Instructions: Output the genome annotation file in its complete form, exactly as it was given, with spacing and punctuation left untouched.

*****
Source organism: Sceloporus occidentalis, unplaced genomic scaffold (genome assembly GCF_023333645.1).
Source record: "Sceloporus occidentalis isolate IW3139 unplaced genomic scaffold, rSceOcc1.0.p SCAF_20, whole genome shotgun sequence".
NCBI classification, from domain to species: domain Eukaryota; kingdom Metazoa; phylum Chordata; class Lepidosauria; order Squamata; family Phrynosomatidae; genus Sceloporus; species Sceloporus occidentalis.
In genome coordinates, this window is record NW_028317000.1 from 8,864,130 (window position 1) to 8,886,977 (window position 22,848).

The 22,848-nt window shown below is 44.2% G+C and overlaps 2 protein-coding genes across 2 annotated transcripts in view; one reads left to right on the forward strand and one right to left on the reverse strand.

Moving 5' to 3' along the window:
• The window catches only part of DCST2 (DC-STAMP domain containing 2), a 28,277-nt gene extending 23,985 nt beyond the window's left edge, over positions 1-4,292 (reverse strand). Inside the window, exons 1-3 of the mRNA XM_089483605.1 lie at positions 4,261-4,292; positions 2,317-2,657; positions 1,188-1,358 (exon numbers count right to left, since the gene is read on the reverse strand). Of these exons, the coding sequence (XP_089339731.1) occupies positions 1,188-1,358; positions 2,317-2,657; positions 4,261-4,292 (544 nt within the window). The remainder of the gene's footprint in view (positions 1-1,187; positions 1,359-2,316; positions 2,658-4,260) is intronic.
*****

Source organism: Sceloporus occidentalis, unplaced genomic scaffold (genome assembly GCF_023333645.1).
Source record: "Sceloporus occidentalis isolate IW3139 unplaced genomic scaffold, rSceOcc1.0.p SCAF_20, whole genome shotgun sequence".
NCBI classification, from domain to species: domain Eukaryota; kingdom Metazoa; phylum Chordata; class Lepidosauria; order Squamata; family Phrynosomatidae; genus Sceloporus; species Sceloporus occidentalis.
In genome coordinates, this window is record NW_028317000.1 from 8,864,130 (window position 1) to 8,886,977 (window position 22,848).

The 22,848-nt window shown below is 44.2% G+C and overlaps 2 protein-coding genes across 2 annotated transcripts in view; one reads left to right on the forward strand and one right to left on the reverse strand.

Moving 5' to 3' along the window:
• The window catches only part of DCST2 (DC-STAMP domain containing 2), a 28,277-nt gene extending 23,985 nt beyond the window's left edge, over positions 1-4,292 (reverse strand). Inside the window, exons 1-3 of the mRNA XM_089483605.1 lie at positions 4,261-4,292; positions 2,317-2,657; positions 1,188-1,358 (exon numbers count right to left, since the gene is read on the reverse strand). Of these exons, the coding sequence (XP_089339731.1) occupies positions 1,188-1,358; positions 2,317-2,657; positions 4,261-4,292 (544 nt within the window). The remainder of the gene's footprint in view (positions 1-1,187; positions 1,359-2,316; positions 2,658-4,260) is intronic.